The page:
Arthur Penn 1922-2010

Penn, who died yetsreday, was a great director whose reputation rested largely on a just a few key movies, most prominently Bonnie and Clyde from 1967, which along with Easy Rider kicked off the American auteur period that ran through the 1970s. Borrowing liberally from the French New Wave, Penn gave American audiences a realism and violence they hadn’t experienced before with the tale of amoral but romantic gangsters and folk heroes. People still talk about that amazing final scene.

The first film of Penn’s that I saw was The Missouri Breaks. In high school I was a big Jack Nicholson fan and made it my business to see everything he’d ever been in. Nicholson worked a lot in the 70s, and not every movie he was in was worth seeing. This one is arguable. The big draw here was seeing him and Marlon Brando on screen together. From what I’ve read, Nicholson was so intimidated to be working with Brando it affected his performance, while Brando was really becoming bored with acting and basically waltzed through the movie being weird, wearing dresses and generally having fun. Oh, and it’s a western, did I mention that?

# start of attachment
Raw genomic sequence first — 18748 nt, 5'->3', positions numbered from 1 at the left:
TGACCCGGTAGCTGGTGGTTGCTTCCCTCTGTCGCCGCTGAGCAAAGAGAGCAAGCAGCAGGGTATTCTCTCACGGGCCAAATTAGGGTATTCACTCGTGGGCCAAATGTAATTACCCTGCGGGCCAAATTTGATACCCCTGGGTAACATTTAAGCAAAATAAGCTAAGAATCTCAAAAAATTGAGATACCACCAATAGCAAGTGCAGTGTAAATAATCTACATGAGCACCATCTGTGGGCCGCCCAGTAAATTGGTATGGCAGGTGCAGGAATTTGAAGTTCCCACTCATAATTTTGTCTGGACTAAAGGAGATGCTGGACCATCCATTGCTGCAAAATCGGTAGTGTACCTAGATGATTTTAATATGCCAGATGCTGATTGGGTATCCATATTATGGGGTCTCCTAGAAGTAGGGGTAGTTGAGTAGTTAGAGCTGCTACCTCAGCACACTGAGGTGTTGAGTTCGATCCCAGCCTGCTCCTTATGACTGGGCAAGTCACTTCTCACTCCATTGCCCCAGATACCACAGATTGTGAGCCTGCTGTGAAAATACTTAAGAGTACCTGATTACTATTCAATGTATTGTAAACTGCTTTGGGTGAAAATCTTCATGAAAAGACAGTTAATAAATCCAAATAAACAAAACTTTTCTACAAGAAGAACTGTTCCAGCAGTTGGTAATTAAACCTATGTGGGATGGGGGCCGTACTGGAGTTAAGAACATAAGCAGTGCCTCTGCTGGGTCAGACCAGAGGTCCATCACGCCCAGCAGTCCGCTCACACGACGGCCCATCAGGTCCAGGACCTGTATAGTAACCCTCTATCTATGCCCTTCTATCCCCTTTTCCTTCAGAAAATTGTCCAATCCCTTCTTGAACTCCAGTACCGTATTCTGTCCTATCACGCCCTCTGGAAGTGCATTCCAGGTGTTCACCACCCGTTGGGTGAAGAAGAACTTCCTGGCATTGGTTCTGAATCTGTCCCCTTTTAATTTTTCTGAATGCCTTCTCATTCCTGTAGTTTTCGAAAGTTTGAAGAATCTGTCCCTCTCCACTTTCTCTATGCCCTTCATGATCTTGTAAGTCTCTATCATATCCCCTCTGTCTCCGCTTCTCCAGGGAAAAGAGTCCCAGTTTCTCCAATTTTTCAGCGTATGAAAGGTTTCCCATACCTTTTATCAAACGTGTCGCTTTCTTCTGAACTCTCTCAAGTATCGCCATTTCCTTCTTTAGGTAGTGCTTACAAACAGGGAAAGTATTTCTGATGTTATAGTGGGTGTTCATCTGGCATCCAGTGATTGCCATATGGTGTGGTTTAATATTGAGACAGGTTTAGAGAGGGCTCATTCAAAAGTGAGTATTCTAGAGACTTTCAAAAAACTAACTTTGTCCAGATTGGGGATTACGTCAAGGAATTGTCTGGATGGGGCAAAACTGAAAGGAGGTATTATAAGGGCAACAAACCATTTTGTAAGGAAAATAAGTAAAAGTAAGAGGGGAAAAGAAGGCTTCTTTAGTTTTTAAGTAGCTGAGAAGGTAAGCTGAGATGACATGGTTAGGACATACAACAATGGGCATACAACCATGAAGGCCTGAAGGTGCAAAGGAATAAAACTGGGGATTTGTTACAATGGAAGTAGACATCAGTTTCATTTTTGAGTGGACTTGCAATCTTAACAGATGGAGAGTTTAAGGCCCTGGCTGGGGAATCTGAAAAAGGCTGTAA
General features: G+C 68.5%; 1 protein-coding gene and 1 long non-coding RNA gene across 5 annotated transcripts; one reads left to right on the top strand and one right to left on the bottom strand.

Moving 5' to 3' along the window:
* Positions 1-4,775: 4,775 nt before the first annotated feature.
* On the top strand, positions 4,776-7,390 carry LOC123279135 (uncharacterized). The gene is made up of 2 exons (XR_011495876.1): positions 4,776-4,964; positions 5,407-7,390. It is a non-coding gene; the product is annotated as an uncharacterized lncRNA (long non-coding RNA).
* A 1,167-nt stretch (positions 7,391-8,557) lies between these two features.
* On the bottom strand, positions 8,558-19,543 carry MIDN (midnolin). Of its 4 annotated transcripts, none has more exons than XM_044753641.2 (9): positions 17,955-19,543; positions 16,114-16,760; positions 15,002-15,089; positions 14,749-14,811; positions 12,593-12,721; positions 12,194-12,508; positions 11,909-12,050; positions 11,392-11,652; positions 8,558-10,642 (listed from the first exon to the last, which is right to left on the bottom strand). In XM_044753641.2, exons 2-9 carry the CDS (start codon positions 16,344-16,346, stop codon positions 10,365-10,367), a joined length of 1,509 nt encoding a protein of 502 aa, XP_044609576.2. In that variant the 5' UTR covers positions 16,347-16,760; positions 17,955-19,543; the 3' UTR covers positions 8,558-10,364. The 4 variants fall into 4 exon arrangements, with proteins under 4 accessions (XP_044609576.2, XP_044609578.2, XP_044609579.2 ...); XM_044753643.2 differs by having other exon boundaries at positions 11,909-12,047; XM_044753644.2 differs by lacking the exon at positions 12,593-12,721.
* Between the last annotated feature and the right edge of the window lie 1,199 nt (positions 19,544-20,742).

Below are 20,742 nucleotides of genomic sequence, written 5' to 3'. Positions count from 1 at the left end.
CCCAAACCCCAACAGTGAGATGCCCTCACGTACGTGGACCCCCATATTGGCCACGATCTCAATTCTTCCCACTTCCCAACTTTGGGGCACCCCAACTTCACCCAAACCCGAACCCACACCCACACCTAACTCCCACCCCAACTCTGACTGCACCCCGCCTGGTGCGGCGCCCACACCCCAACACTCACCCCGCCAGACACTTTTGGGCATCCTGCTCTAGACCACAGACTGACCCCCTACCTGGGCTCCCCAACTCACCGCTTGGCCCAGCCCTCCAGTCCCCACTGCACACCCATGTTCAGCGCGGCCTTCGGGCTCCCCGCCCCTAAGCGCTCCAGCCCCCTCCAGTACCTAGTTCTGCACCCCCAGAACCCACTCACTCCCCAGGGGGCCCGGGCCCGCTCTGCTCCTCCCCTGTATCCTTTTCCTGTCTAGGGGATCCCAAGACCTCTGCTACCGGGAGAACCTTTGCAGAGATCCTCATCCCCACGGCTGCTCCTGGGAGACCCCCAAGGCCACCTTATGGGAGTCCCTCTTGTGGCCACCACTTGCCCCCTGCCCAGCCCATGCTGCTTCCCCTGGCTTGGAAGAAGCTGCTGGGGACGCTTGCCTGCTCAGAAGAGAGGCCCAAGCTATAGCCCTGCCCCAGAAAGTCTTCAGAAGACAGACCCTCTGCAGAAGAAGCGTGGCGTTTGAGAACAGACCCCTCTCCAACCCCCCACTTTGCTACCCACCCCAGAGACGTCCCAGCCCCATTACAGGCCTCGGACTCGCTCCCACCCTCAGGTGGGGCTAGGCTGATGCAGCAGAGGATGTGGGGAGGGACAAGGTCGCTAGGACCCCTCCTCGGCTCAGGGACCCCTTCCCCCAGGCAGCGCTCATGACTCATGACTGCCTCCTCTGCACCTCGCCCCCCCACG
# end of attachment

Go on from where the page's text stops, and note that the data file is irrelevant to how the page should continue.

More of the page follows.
Here’s the trailer, worth seeing for the moment when Brando feeds a carrot to a horse:

“You’ve the lips of Salome and the eyes of Cleopatra”

About the author


Carsten Knox is a massive, cheese-eating nerd. In the day he works as a journalist in Halifax, Nova Scotia. At night he stares out at the rain-slick streets, watches movies, and writes about what he's seeing.